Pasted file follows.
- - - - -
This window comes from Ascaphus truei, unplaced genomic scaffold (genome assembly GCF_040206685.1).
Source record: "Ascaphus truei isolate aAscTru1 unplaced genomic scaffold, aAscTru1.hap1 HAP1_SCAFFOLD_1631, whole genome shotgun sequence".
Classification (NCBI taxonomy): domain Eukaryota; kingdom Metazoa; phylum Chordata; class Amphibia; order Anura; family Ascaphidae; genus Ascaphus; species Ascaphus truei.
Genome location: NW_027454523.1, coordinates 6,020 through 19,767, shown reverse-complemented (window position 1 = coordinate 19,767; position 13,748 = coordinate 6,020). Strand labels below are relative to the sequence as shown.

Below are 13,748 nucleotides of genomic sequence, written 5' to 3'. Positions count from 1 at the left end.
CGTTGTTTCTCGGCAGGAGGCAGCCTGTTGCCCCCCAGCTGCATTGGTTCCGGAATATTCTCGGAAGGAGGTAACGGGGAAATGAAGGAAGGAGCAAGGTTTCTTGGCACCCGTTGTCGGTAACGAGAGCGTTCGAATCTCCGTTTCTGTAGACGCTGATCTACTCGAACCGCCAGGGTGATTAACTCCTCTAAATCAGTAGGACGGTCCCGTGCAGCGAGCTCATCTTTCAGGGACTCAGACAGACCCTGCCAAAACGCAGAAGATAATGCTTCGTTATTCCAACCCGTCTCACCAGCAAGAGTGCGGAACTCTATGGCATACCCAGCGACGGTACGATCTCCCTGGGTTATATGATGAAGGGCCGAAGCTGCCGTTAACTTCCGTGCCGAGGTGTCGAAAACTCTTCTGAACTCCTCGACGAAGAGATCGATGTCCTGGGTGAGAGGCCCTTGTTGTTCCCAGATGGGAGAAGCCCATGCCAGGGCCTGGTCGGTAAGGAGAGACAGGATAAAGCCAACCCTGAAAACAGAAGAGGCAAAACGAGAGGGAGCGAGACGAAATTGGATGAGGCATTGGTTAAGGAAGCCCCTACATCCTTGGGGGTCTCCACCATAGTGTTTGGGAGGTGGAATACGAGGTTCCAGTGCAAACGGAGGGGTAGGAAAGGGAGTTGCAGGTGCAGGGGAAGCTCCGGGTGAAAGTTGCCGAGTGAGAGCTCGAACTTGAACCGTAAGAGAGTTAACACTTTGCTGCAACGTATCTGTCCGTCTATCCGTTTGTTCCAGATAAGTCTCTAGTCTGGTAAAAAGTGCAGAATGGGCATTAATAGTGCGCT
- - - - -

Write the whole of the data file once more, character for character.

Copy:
This window comes from Ascaphus truei, unplaced genomic scaffold (genome assembly GCF_040206685.1).
Source record: "Ascaphus truei isolate aAscTru1 unplaced genomic scaffold, aAscTru1.hap1 HAP1_SCAFFOLD_1631, whole genome shotgun sequence".
Classification (NCBI taxonomy): domain Eukaryota; kingdom Metazoa; phylum Chordata; class Amphibia; order Anura; family Ascaphidae; genus Ascaphus; species Ascaphus truei.
Genome location: NW_027454523.1, coordinates 6,020 through 19,767, shown reverse-complemented (window position 1 = coordinate 19,767; position 13,748 = coordinate 6,020). Strand labels below are relative to the sequence as shown.

Below are 13,748 nucleotides of genomic sequence, written 5' to 3'. Positions count from 1 at the left end.
CGTTGTTTCTCGGCAGGAGGCAGCCTGTTGCCCCCCAGCTGCATTGGTTCCGGAATATTCTCGGAAGGAGGTAACGGGGAAATGAAGGAAGGAGCAAGGTTTCTTGGCACCCGTTGTCGGTAACGAGAGCGTTCGAATCTCCGTTTCTGTAGACGCTGATCTACTCGAACCGCCAGGGTGATTAACTCCTCTAAATCAGTAGGACGGTCCCGTGCAGCGAGCTCATCTTTCAGGGACTCAGACAGACCCTGCCAAAACGCAGAAGATAATGCTTCGTTATTCCAACCCGTCTCACCAGCAAGAGTGCGGAACTCTATGGCATACCCAGCGACGGTACGATCTCCCTGGGTTATATGATGAAGGGCCGAAGCTGCCGTTAACTTCCGTGCCGAGGTGTCGAAAACTCTTCTGAACTCCTCGACGAAGAGATCGATGTCCTGGGTGAGAGGCCCTTGTTGTTCCCAGATGGGAGAAGCCCATGCCAGGGCCTGGTCGGTAAGGAGAGACAGGATAAAGCCAACCCTGAAAACAGAAGAGGCAAAACGAGAGGGAGCGAGACGAAATTGGATGAGGCATTGGTTAAGGAAGCCCCTACATCCTTGGGGGTCTCCACCATAGTGTTTGGGAGGTGGAATACGAGGTTCCAGTGCAAACGGAGGGGTAGGAAAGGGAGTTGCAGGTGCAGGGGAAGCTCCGGGTGAAAGTTGCCGAGTGAGAGCTCGAACTTGAACCGTAAGAGAGTTAACACTTTGCTGCAACGTATCTGTCCGTCTATCCGTTTGTTCCAGATAAGTCTCTAGTCTGGTAAAAAGTGCAGAATGGGCATTAATAGTGCGCT